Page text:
Yet the area is flanked by London's East End, long synonymous with poverty, overcrowding, disease and criminality.
As the river brought treasure to the empire, it also brought an expanding population to the East End. Waves of immigrants—French Protestant Huguenots, Irish, Ashkenazi Jews and Bangladeshi—poured in and general conditions worsened.
According to the 1881 census, over one million people lived in London's East End, where the life expectancy of a labourer was less than 19 years. Two out of every 10 children died, and diseases like tuberculosis, rickets and scarlet fever were common.
“In that context began the Christian Mission,” says Lt-Colonel Alex Morrice, a retired officer and self-described historian, who leads Salvation Army-focused tours through the East End. “If you don't know our roots—where we've come from—you don't know where we're going. We get information and inspiration from our history, and while we can't be imprisoned by our past, it gives us signposts for the future.”
Today, as in the 1800s, vendors peddle everything from produce to household supplies in market stalls down Whitechapel Road. It's alongside these stalls that the East London Revival Association first held an open air outside the Blind Beggar pub.
“The slums were indescribable with dreadful squalor,” Lt-Colonel Morrice says. “Large families lived in tiny apartments with no water or heat. They were the neglected poor, the outcasts of society.”
When the leader of that revival meeting asked if anyone wanted a word, William Booth stepped forward. The following Sunday, July 2, 1865, he preached his first sermon under the association's tent in Vallance Gardens.
History holds that Booth returned home that night and said to his wife, “Kate, I have found my destiny.” He became its leader, and so began what was renamed The Salvation Army in 1878.
The Blind Beggar still operates today. Two nearby statues commemorate Booth's work in the area, and a street mural features influential people, including Queen Elizabeth, George Bernard Shaw and Booth. Two corps, Cambridge Heath and Stepney, and Booth House, a shelter for homeless men, currently serve the community.
Focus on the World
This is the Army's birthplace, and in 2015—the organization's 150th year—Salvationists will gather at the O2 in South East London for Boundless: The Whole World Redeeming. The 20,000-person capacity arena will host representatives from each of the Army's 126 countries of work.
“For the first time we truly have the capacity to reach the entire Salvation Army world,” says Lt- Colonel Eddie Hobgood, an officer from the U.S.A. Southern Territory and congress co-ordinator.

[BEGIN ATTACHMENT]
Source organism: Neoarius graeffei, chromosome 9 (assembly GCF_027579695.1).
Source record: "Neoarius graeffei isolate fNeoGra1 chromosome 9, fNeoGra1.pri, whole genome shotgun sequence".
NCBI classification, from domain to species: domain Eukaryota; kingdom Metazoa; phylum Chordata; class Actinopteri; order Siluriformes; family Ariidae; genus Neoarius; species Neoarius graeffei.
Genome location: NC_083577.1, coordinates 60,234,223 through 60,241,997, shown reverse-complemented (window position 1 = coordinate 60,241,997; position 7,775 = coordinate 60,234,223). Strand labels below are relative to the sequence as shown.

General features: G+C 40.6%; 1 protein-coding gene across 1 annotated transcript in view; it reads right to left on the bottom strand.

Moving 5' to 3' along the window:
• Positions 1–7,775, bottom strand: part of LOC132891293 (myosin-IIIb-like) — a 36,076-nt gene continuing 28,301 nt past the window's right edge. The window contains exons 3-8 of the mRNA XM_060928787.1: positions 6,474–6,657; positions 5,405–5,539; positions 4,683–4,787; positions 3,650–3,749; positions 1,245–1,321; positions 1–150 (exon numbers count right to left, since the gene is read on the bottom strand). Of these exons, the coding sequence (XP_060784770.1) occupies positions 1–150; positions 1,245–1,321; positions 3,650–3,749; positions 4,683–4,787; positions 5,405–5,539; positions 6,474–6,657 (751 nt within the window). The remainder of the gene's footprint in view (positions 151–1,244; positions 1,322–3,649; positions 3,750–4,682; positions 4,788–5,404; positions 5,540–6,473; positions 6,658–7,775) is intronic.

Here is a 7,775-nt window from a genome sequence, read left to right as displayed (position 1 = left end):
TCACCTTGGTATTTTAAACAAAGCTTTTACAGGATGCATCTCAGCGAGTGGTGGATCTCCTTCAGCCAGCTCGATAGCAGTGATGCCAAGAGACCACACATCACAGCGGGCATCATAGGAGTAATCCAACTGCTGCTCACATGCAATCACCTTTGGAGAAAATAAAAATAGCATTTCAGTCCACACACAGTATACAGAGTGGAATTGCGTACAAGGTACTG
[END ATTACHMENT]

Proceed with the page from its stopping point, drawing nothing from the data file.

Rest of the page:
Only the seventh international congress—the last in Atlanta, Georgia, in 2000—this anniversary congress is named after Booth's timeless song, O Boundless Salvation, which has been called the anthem of this army.
“When William wandered into the East End and saw the poverty and neglect of the church, he was moved to do something,” Lt-Colonel Hobgood says. “We believe the call to save the world is as strong today and The Salvation Army needs to sometimes be reminded of what we're all about. Boundless is a call to continue into the next 150 years.”
From July 1-5, 2015, seven sessions will feature various aspects of General André Cox's dream for the Army. Forty performance groups from throughout the world will participate—from hula, to Chinese lion dancing and the Angola National Band—giving the congress an international flavour. And through the Mind the Gap initiative, Salvationists can sponsor international delegates from financially supported territories.
"We want to hear and see expressions of the Army from around the world that demonstrate the incredible ways people are reaching out with the gospel," says Commissioner Cochrane, international secretary to the Chief of the Staff and chairman of the congress planning and advisory council. "Everyone is made in the image of God. Everyone is of equal value to God. His love knows no boundary of place, colour, class, gender, and nothing is beyond the reach of God's love."
“We know this is more than just celebration for celebration sake,” says Stephen Dahlem, senior creative director at Corporate Magic, the production company engaged to help plan the congress. “We want people to leave moved and inspired.”
As soon as delegates exit the Tube's North Greenwich Station, Dahlem says they will be submerged in the Army's story. A one-mile march down the Mall from Horse Guards Parade to Green Park beyond Buckingham Palace with the participating performers will give the event great exposure in the city.
“This is an amazing opportunity to help pedestrian traffic understand what the Army is about and why it is celebrating,” Dahlem says. “We want to make sure this is a global celebration with viral legs.”
Stronger Than Ever
Commissioner Cochrane is responsible to ensure the General's vision for the congress is met.
“We are what all the years have made us, but God has much more for us to do,” he says. “During the congress we will be galvanized into something that is fit for the rest of this century and as long as God wants us to work. All the experience and empowerment of the years, and the Holy Spirit, have enabled the building of a movement that is stronger than it's ever been in its history.”
“The Salvation Army has a remarkable testimony of trust in God," he continues. "When the first Salvationists gathered in the East End, they had nothing—no place to call their own, no building, no money and very few people—but somehow God took the commitment of those few people and multiplied it. It will be an inspiring moment when we all gather in what is possibly the biggest tent in the world—the O2—just a short distance away from where they held those first meetings.”
Christin Davis is managing editor of the U.S.A Western Territory's New Frontier, where this article first appeared.
To register and find more information, visit boundless2015.org.